The trinket box is one of the unique production pieces at Aura that allows you to practice a number of skills. It includes throwing, slab work, scoring and cutting and also has plenty of opportunity to add your own touch to the design. This ceramic trinket box is not air tight hence it will make a great make up holder or a ceramic container to hold jewelry. The gorgeous colors of the glaze will compliment your home decor.
Let’s take a look at how these are created and some of the key steps that you need to think about. You can check out the video below to see the entire process. We love to see what fellow potters end up with while trying out one of our designs so do send us a picture or tag us when you post it online!
Step One: Throw a cylindrical pot on the wheel with straight walls and a wide base
The first thing you need to do (after wedging and preparing the clay, of course) is to throw a pot on the wheel. This should be a perfect cylinder with a consistent diameter from bottom to top. Make sure the walls are about 0.5 cm thick, and leave enough thickness at the base of the pot to be able to trim it to create a foot. The pot should be about 8 cm high. Trim the lip of the pot so that it has a flat surface (the lid of the box will be attached here later on)
Let the pot dry on the bat till it’s leather hard.
Step Two: Roll out a slab, cut out the lid and attach it to the pot.
While the pot is drying, roll out a slab of the same thickness as that of the walls of the pot. Once both the slab and the pot are leather hard, place the inverted pot on top of the slab and trace out the lid. Remove the pot, score the lip of the pot and the edges of the traced slab, add some slip and attach the two together, and cut out the excess slab.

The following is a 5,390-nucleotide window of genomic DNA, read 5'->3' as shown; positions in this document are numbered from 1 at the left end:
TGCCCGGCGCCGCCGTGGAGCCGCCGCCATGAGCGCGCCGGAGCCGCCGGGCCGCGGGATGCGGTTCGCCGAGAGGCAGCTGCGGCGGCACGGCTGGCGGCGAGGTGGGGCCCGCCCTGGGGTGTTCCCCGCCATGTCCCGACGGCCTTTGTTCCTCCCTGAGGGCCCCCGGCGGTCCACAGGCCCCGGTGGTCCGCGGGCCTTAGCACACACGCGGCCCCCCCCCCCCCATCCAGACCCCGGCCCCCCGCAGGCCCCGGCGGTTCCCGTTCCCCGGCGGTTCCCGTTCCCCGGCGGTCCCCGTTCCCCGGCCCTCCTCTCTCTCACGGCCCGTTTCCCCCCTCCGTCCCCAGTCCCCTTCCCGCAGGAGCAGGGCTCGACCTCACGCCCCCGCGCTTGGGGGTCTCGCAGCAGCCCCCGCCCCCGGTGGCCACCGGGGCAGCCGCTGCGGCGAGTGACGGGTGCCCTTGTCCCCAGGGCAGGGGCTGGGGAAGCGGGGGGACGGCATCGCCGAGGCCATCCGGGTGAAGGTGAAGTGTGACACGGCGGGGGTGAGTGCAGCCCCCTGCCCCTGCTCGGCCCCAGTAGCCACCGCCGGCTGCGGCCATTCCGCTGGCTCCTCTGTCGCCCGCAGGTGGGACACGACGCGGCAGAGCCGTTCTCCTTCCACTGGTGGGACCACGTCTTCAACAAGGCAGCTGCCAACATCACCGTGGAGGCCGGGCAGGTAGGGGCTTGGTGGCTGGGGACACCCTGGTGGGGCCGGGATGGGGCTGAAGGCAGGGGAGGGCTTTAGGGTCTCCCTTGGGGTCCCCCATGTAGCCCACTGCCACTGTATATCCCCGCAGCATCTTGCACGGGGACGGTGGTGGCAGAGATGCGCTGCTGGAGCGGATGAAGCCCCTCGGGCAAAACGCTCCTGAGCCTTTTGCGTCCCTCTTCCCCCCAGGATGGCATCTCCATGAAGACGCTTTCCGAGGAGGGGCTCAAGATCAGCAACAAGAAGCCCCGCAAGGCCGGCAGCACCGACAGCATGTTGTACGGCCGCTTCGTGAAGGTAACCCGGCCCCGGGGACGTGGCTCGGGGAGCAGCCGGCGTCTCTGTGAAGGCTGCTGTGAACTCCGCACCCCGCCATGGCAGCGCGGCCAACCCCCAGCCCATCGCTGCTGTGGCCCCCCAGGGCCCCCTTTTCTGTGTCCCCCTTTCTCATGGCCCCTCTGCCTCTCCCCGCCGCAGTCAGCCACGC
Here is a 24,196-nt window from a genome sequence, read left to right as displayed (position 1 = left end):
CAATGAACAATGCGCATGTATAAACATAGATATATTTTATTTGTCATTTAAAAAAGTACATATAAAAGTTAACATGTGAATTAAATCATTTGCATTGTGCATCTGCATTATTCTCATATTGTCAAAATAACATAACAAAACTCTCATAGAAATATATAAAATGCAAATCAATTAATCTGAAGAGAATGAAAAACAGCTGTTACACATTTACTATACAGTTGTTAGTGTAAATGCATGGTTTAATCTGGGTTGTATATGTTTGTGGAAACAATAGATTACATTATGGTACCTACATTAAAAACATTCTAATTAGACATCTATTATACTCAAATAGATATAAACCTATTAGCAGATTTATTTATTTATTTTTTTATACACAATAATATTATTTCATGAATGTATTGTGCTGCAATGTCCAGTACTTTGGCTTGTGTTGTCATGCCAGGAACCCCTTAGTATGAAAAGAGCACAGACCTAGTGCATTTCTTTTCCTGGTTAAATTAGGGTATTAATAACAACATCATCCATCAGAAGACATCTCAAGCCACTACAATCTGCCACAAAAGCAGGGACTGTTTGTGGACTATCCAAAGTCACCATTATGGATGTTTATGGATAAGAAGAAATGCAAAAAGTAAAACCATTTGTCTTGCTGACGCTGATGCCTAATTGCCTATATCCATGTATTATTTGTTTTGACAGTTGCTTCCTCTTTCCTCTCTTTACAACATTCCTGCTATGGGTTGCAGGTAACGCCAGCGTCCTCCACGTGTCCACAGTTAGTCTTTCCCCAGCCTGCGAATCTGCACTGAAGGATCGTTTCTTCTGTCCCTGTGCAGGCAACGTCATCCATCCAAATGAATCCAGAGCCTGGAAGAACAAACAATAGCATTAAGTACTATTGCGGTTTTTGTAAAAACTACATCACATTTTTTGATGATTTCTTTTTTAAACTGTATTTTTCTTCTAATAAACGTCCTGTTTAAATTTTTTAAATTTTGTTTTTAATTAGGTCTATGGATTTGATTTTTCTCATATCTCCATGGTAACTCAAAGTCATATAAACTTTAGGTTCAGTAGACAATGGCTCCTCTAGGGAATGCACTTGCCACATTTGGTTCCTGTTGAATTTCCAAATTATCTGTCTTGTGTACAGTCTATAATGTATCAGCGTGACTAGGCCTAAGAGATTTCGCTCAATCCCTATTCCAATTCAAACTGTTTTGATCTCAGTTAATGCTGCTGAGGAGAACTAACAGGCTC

You should now have a cylinder sealed from both ends. Make sure you neatly join the pieces together and smooth them out.
Step Three: Trimming
Once you’re pot has dried a bit more but still leather hard, place it inverted on the centre of the wheel, secure it with some clay and trim it to smooth out the walls and create the foot of the box.
Step Four: Making the Lid
This is where we break the symmetry! Carefully cut out a lid at the top of the box, keep your knife at a 45 degree angle so that the lower part of the opening in smaller than the top of it. This is what the lid will rest on, so if it’s completely straight, the lid will fall into the box and if the top is smaller than the bottom, then you won’t be able to take the lid out..
You can either make a perfect circle or an asymmetrical circular shape depending on how you’d like it, but don’t go overboard with the curves or it’ll be tough to use it.
Step Five: Attach the handle
Take the lid out and score the part where you want the lid to come. Take an odd piece of clay, and score the section you want to attach to the lid. Slip it together and you’re all done! (well almost)
Step Six: Finishing touches
Take a wet sponge and smoothen out the entire surface of the piece. You now have a ceramic box with a lid as a finished product. Cover it to dry slowly.
Do a bisque firing, have fun with some glazes and glaze firing.
That’s how we make our trinket boxes, you can see some of the finished ones we’ve got below. If you happen to try this, please share pictures! We love seeing our fellow potters have a go at it.
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